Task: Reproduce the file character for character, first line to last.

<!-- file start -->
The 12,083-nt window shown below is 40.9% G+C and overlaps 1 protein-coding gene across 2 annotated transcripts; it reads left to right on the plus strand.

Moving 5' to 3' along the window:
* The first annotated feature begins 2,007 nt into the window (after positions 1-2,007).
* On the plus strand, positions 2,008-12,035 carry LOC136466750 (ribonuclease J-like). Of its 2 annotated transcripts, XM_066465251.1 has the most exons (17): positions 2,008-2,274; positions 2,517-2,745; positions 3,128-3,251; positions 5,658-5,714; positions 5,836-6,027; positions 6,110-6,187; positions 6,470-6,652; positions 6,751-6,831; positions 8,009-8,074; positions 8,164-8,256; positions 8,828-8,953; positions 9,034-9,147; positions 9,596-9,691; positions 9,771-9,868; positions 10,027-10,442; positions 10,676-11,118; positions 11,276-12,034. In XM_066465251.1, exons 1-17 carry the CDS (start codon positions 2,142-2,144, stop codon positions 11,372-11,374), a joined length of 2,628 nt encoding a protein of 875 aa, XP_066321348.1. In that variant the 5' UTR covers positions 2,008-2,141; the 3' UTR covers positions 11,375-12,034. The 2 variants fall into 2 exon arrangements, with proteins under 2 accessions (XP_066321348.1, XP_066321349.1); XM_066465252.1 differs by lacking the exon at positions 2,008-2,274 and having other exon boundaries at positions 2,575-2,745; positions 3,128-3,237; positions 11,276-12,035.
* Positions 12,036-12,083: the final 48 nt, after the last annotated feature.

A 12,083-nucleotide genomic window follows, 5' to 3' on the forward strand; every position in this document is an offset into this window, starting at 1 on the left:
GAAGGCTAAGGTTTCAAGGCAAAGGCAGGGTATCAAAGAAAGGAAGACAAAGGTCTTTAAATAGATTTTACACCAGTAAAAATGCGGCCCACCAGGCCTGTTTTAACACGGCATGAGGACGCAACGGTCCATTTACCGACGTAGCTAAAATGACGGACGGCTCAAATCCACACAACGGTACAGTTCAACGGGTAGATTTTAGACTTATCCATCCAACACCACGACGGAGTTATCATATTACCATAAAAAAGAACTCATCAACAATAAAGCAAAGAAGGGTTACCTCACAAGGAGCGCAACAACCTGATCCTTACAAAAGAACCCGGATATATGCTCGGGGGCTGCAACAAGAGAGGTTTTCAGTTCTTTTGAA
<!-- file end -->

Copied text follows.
The 12,083-nt window shown below is 40.9% G+C and overlaps 1 protein-coding gene across 2 annotated transcripts; it reads left to right on the plus strand.

Moving 5' to 3' along the window:
* The first annotated feature begins 2,007 nt into the window (after positions 1-2,007).
* On the plus strand, positions 2,008-12,035 carry LOC136466750 (ribonuclease J-like). Of its 2 annotated transcripts, XM_066465251.1 has the most exons (17): positions 2,008-2,274; positions 2,517-2,745; positions 3,128-3,251; positions 5,658-5,714; positions 5,836-6,027; positions 6,110-6,187; positions 6,470-6,652; positions 6,751-6,831; positions 8,009-8,074; positions 8,164-8,256; positions 8,828-8,953; positions 9,034-9,147; positions 9,596-9,691; positions 9,771-9,868; positions 10,027-10,442; positions 10,676-11,118; positions 11,276-12,034. In XM_066465251.1, exons 1-17 carry the CDS (start codon positions 2,142-2,144, stop codon positions 11,372-11,374), a joined length of 2,628 nt encoding a protein of 875 aa, XP_066321348.1. In that variant the 5' UTR covers positions 2,008-2,141; the 3' UTR covers positions 11,375-12,034. The 2 variants fall into 2 exon arrangements, with proteins under 2 accessions (XP_066321348.1, XP_066321349.1); XM_066465252.1 differs by lacking the exon at positions 2,008-2,274 and having other exon boundaries at positions 2,575-2,745; positions 3,128-3,237; positions 11,276-12,035.
* Positions 12,036-12,083: the final 48 nt, after the last annotated feature.

A 12,083-nucleotide genomic window follows, 5' to 3' on the forward strand; every position in this document is an offset into this window, starting at 1 on the left:
GAAGGCTAAGGTTTCAAGGCAAAGGCAGGGTATCAAAGAAAGGAAGACAAAGGTCTTTAAATAGATTTTACACCAGTAAAAATGCGGCCCACCAGGCCTGTTTTAACACGGCATGAGGACGCAACGGTCCATTTACCGACGTAGCTAAAATGACGGACGGCTCAAATCCACACAACGGTACAGTTCAACGGGTAGATTTTAGACTTATCCATCCAACACCACGACGGAGTTATCATATTACCATAAAAAAGAACTCATCAACAATAAAGCAAAGAAGGGTTACCTCACAAGGAGCGCAACAACCTGATCCTTACAAAAGAACCCGGATATATGCTCGGGGGCTGCAACAAGAGAGGTTTTCAGTTCTTTTGAA